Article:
A peaceful, wooded hike that breaks out into an alpine lake basin with beautiful larch glades. The route follows a well-traveled trail through cool, shaded woods. The lake is a good launching point for longer trips in the basin above the lake and to Mission Peak. This is a very easily accessed destination for Wenatchee residents (20 minutes from town) and often a welcomed escape from the summer heat down in the valley floor.

The route is well traveled in winter and a week after any storm the trail is likely to be packed out, making travel and route-finding easy. Because the route is usually well packed, is often a nice wintertime hike, even if you don’t own snowshoes.

Maps: See our topo map above (print on 8.5″ X 11″ paper in portrait mode).

GPS Info. Download this GPX file with the waypoints noted on our map.

BeehiveReservoir-GPS-2015b[1]

 

MissionPeak-lg[1]Activity: Hiking, Skiing, Snowshoeing, Family Fun
Nearest Town: Wenatchee
Skill Level: 2
Fitness Level: 1
Distance: About 2.8 miles round trip to Clara Lake, or 4.5 miles roundtrip to Viewpoint 6,056’ (see map) or 6.5 to 7 miles roundtrip to Mission Peak.
Elevation: Trailhead: 4,520 feet. Clara Lake, 5,460 feet
Recommended Season: Clara Lake is nice outing most any time of the year—on foot in summer and fall, on snowshoes or skis in winter and early spring.

Access: Drive the Squilchuck Creek Road on the south end of Wenatchee up to the Mission Ridge Ski Area. Park at the end of the parking lot farthest from the lifts (north end) or in the pullouts along the east side of the road just before entering the parking lot.

Trip Instructions:

  • From the trailhead walk uphill along what is normally a well traveled and well packed out trail. After 0.25 to 0.35 miles you’ll intersect the Pipeline Trail, a trail that contours between the Mission Ridge Ski Area and the Devil’s Gulch Trailhead (turning left takes you to Mission Ridge in 0.25 miles, turning right takes you Devil’s Gulch in about 2.5 miles). Go straight across the Pipeline Trail and keep climbing.
  • Stay on the trail and, in another 0.75 miles after climbing consistently, you’ll reach the lake.
  • The terrain gets far more interesting above the lake—the forests open up into larch glades and open hillsides with nice views of the surroundings mountains and the Columbia River. Viewpoint 6,056 is one nice destination that will add another 2 miles to your roundtrip outing. Meanwhile, Mission Peak is a higher, farther destination adding 4 miles of roundtrip travel to your outing. Both these destinations involve cross-country travel and you must be competent at using map and compass to plot a cross-country route to these places. The terrain beyond the lake is complex and it’s easy to get confused and/or lost if you’re not skilled. See our map for the cross-country routes.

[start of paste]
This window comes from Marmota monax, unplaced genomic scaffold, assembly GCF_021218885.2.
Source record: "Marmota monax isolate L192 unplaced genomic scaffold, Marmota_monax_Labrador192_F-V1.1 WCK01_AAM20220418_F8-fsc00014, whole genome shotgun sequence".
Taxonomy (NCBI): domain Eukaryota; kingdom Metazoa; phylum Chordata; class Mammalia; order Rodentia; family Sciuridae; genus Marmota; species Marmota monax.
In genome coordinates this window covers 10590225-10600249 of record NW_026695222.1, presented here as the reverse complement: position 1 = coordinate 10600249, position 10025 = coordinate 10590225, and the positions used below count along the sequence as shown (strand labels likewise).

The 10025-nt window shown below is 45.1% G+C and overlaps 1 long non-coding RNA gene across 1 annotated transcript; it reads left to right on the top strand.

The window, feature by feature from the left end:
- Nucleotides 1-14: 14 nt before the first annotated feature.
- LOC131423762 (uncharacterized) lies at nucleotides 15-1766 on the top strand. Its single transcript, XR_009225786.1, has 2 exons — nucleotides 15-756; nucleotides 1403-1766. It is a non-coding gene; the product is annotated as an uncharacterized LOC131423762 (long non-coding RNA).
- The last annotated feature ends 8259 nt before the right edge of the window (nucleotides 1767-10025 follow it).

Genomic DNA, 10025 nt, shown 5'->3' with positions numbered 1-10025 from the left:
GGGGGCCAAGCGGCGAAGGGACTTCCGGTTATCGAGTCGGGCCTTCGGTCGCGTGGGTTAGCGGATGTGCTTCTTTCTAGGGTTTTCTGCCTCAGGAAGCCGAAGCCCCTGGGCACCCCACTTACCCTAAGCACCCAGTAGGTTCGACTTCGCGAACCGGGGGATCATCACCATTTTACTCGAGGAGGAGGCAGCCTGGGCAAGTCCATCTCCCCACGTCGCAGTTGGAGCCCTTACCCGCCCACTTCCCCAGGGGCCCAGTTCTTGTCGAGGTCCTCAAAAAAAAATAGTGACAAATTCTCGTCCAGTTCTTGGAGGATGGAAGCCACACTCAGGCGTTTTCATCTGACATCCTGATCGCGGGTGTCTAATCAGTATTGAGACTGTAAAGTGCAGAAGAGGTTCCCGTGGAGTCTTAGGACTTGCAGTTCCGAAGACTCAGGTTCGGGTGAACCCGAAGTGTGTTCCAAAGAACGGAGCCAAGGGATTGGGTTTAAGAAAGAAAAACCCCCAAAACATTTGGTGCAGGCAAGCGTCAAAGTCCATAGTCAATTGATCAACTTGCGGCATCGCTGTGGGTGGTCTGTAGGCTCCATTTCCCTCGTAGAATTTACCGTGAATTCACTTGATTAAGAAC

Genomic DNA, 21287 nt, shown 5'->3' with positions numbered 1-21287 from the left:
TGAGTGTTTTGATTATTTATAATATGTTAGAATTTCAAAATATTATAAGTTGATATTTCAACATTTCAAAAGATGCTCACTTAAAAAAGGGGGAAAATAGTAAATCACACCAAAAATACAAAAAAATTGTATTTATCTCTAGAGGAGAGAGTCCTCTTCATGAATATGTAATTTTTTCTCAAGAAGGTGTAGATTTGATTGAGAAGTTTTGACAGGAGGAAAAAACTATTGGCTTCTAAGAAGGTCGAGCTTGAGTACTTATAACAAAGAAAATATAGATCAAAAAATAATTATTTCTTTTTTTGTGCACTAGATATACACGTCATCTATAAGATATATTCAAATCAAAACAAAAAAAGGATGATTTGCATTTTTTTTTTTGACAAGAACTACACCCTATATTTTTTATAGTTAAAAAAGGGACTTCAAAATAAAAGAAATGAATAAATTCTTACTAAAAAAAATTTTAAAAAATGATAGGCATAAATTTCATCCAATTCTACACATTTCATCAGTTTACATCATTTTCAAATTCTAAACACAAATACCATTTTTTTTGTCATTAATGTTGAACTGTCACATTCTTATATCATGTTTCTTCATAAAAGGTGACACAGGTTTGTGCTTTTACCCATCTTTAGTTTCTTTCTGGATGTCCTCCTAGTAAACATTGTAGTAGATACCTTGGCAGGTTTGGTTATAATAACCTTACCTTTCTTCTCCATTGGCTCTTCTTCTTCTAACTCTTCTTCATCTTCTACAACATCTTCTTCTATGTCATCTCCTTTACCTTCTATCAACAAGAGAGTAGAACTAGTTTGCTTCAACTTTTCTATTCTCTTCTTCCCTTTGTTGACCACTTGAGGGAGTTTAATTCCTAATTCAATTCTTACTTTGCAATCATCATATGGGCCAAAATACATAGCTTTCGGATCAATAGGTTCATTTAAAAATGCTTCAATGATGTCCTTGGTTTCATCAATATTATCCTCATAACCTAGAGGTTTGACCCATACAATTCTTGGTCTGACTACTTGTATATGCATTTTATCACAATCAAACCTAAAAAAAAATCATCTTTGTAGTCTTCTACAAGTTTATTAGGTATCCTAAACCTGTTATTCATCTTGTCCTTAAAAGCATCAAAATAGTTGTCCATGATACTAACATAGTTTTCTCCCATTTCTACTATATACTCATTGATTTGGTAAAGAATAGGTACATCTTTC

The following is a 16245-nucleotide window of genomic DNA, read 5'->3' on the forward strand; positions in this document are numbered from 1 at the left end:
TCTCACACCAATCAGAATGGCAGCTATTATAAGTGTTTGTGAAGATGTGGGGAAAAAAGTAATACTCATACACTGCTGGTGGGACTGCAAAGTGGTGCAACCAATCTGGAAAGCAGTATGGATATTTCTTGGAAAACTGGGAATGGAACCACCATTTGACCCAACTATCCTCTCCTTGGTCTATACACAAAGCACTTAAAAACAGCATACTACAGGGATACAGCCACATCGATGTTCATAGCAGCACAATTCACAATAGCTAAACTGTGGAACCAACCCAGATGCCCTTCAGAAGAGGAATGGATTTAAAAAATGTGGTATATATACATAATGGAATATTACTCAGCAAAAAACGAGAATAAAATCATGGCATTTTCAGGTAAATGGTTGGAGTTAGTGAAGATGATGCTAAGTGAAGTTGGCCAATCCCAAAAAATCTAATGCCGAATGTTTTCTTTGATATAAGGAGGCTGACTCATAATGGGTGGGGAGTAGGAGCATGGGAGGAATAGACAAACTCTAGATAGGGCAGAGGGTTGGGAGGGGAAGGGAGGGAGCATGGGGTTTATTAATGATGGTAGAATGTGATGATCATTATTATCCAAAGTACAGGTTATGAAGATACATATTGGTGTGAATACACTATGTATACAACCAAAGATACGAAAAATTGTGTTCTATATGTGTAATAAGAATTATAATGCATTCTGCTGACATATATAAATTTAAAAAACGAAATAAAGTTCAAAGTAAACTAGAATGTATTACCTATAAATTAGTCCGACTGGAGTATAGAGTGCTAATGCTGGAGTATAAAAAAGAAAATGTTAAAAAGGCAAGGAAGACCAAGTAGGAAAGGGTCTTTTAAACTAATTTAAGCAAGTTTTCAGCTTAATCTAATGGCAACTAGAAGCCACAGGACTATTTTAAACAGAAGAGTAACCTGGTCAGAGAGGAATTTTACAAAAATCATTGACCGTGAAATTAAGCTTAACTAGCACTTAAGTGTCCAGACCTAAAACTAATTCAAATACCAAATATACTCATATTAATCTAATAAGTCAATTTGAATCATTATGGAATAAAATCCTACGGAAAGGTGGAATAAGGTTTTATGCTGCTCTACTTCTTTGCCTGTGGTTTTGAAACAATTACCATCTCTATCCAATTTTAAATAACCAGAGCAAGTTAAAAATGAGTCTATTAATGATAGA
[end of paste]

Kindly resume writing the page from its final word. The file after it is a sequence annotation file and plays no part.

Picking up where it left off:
Alternate Return. To add 2.75 miles and some new scenery to the return trip, complete this loop. Shortly below Clara Lake, turn north on the Squilchuck Trail and walk 1.5 miles to the Beehive ClaraLake-Snowshoes[1]Reservoir Road. Turn right and follow the road 1.25 miles down to the Upper Devils Gulch Trailhead. Across the road from the trailhead, find the Pipeline Trail and follow this 2 miles back to the Clara Lake Trail. Turn left and drop down to the car.

Uses Allowed: In winter the lower trail is closed to snowmobiles, snowmobiles are allowed in the basin above the lake and you will see their tracks marking the surrounding slopes.

Land Designation: This route covers a combination of Forest Service Lands and State wildlife area.

Fees/Permits: None

Reporter: Andy Dappen 6/24/06

Leave It Better Than You Found It
. This should be every outdoor user’s goal. Pick up trash left by others, pull some noxious weeds along your route, throw branches over unwanted spur trails, don’t ride or walk wet trails when you’re leaving ruts/footprints deeper than ¼ inch…

ClaraLakeSnowshoeing-lg[1]Disclaimer. Treat this information as recommendations, not gospel. Conditions change, and those contributing these reports are volunteers–they may make mistakes or may not know all the issues affecting a route. You are still completely responsible for your decisions, your actions, and your safety. If you can’t live with that, you are prohibited from using our information.

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